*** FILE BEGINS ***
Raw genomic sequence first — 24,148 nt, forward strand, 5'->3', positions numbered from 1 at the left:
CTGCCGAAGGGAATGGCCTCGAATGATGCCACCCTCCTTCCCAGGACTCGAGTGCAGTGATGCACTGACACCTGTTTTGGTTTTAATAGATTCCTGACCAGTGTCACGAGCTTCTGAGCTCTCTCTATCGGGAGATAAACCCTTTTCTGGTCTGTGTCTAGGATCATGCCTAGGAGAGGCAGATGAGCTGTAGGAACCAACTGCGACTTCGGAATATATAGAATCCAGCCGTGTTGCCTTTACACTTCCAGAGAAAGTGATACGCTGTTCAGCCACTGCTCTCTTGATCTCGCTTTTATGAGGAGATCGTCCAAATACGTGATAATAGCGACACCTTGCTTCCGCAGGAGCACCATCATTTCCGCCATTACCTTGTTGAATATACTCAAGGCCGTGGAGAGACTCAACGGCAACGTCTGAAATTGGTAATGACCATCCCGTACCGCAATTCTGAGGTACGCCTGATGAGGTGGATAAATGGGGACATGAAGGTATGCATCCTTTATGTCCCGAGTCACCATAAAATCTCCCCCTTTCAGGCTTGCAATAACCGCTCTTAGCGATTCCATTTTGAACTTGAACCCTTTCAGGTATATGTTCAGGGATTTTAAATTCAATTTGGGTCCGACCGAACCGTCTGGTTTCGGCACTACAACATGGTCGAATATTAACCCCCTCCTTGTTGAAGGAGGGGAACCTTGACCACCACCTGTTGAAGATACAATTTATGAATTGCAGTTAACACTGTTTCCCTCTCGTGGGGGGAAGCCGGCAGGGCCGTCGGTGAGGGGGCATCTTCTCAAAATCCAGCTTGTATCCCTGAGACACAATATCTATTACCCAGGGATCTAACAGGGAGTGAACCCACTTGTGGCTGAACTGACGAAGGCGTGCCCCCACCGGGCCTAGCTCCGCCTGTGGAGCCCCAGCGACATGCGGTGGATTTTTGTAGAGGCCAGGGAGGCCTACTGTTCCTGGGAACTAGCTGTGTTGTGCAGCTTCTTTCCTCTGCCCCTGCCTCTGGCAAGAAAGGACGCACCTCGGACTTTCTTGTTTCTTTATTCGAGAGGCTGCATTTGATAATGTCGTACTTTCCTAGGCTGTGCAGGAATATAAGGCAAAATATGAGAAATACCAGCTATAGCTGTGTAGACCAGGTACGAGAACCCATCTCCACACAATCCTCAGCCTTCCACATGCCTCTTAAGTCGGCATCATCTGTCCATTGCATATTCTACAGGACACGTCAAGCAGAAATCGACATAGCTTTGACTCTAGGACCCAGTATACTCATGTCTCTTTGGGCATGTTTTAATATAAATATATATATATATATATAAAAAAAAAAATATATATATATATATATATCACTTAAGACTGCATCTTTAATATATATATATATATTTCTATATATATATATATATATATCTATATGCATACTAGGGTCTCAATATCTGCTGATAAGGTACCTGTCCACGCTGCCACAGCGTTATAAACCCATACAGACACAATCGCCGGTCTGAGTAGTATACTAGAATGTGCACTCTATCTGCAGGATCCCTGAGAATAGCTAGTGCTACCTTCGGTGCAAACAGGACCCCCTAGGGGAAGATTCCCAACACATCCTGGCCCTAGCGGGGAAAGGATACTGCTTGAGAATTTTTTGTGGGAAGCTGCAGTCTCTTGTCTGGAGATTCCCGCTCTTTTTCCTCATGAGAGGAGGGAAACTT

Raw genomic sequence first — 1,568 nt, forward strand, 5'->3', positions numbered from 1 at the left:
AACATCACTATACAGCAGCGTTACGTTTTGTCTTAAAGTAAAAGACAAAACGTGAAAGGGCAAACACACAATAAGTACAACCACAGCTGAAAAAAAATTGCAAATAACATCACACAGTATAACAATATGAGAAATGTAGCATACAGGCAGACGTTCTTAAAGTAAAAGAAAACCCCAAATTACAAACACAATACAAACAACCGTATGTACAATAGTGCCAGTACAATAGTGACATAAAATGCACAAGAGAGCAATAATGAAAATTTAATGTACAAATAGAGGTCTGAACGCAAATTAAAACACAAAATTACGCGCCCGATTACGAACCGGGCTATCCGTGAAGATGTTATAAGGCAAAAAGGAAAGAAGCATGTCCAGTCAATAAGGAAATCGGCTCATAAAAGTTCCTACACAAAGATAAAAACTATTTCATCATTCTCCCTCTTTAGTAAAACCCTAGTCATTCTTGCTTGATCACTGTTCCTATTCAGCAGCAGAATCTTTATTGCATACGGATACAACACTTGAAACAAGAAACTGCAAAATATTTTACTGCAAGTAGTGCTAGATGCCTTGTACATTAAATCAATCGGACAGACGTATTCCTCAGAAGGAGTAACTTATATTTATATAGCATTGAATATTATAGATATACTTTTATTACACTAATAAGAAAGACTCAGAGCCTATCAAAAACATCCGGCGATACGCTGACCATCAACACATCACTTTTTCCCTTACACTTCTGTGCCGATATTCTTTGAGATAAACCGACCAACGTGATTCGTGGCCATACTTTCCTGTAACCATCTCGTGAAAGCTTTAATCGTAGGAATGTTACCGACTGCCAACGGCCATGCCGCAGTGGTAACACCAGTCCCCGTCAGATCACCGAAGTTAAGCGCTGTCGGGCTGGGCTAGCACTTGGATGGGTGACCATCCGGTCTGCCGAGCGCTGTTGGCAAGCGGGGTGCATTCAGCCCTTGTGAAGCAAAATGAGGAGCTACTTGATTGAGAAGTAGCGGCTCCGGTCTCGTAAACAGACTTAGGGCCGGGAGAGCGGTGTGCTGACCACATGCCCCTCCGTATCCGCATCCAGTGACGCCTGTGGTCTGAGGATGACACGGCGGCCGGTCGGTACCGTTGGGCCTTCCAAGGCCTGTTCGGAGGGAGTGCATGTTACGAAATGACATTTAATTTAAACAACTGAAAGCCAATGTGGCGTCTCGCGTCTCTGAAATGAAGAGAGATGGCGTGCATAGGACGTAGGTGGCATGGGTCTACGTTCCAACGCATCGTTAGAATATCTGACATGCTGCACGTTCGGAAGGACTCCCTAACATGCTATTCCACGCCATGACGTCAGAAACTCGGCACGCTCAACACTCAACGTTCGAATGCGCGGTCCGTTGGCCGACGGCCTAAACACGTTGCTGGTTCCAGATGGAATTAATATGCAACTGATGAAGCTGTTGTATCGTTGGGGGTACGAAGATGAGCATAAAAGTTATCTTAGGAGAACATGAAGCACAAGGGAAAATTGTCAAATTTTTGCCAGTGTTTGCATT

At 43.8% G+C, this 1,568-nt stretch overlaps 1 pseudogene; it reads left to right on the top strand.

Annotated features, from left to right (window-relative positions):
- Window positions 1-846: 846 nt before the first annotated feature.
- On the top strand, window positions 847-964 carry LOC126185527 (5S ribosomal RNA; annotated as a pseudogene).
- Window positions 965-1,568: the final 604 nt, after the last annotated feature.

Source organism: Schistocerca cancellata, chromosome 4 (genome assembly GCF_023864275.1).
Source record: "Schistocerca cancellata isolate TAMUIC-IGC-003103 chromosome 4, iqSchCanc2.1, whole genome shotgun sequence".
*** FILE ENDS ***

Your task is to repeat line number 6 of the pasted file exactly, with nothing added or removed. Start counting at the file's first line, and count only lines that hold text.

Annotated features, from left to right (window-relative positions):